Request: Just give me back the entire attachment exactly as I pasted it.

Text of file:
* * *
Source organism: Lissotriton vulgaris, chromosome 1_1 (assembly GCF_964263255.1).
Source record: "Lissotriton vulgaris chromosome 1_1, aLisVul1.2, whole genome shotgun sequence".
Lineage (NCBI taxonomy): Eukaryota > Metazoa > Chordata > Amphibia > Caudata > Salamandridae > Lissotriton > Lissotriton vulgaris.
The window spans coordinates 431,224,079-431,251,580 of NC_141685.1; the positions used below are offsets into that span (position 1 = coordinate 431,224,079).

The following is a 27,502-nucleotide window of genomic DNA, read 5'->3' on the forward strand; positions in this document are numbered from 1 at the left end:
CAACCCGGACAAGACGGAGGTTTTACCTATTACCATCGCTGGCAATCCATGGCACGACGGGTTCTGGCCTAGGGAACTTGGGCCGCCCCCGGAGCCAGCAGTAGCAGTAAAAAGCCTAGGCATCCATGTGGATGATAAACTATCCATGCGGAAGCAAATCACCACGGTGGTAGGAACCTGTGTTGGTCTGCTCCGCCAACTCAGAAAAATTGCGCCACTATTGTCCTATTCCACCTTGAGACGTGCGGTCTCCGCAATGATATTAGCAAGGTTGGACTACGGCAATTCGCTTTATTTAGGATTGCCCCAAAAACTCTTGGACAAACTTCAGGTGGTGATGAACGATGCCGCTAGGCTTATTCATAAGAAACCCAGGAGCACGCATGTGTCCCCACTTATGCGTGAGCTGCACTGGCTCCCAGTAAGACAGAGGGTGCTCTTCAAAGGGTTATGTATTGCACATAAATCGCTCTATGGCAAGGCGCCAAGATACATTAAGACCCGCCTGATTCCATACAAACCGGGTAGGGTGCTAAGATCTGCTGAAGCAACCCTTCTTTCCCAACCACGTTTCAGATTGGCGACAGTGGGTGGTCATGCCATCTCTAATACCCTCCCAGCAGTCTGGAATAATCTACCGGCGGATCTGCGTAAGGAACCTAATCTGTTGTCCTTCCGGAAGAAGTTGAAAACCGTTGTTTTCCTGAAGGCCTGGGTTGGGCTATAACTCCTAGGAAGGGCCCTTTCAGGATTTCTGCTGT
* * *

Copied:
Source organism: Lissotriton vulgaris, chromosome 1_1 (assembly GCF_964263255.1).
Source record: "Lissotriton vulgaris chromosome 1_1, aLisVul1.2, whole genome shotgun sequence".
Lineage (NCBI taxonomy): Eukaryota > Metazoa > Chordata > Amphibia > Caudata > Salamandridae > Lissotriton > Lissotriton vulgaris.
The window spans coordinates 431,224,079-431,251,580 of NC_141685.1; the positions used below are offsets into that span (position 1 = coordinate 431,224,079).

The following is a 27,502-nucleotide window of genomic DNA, read 5'->3' on the forward strand; positions in this document are numbered from 1 at the left end:
CAACCCGGACAAGACGGAGGTTTTACCTATTACCATCGCTGGCAATCCATGGCACGACGGGTTCTGGCCTAGGGAACTTGGGCCGCCCCCGGAGCCAGCAGTAGCAGTAAAAAGCCTAGGCATCCATGTGGATGATAAACTATCCATGCGGAAGCAAATCACCACGGTGGTAGGAACCTGTGTTGGTCTGCTCCGCCAACTCAGAAAAATTGCGCCACTATTGTCCTATTCCACCTTGAGACGTGCGGTCTCCGCAATGATATTAGCAAGGTTGGACTACGGCAATTCGCTTTATTTAGGATTGCCCCAAAAACTCTTGGACAAACTTCAGGTGGTGATGAACGATGCCGCTAGGCTTATTCATAAGAAACCCAGGAGCACGCATGTGTCCCCACTTATGCGTGAGCTGCACTGGCTCCCAGTAAGACAGAGGGTGCTCTTCAAAGGGTTATGTATTGCACATAAATCGCTCTATGGCAAGGCGCCAAGATACATTAAGACCCGCCTGATTCCATACAAACCGGGTAGGGTGCTAAGATCTGCTGAAGCAACCCTTCTTTCCCAACCACGTTTCAGATTGGCGACAGTGGGTGGTCATGCCATCTCTAATACCCTCCCAGCAGTCTGGAATAATCTACCGGCGGATCTGCGTAAGGAACCTAATCTGTTGTCCTTCCGGAAGAAGTTGAAAACCGTTGTTTTCCTGAAGGCCTGGGTTGGGCTATAACTCCTAGGAAGGGCCCTTTCAGGATTTCTGCTGT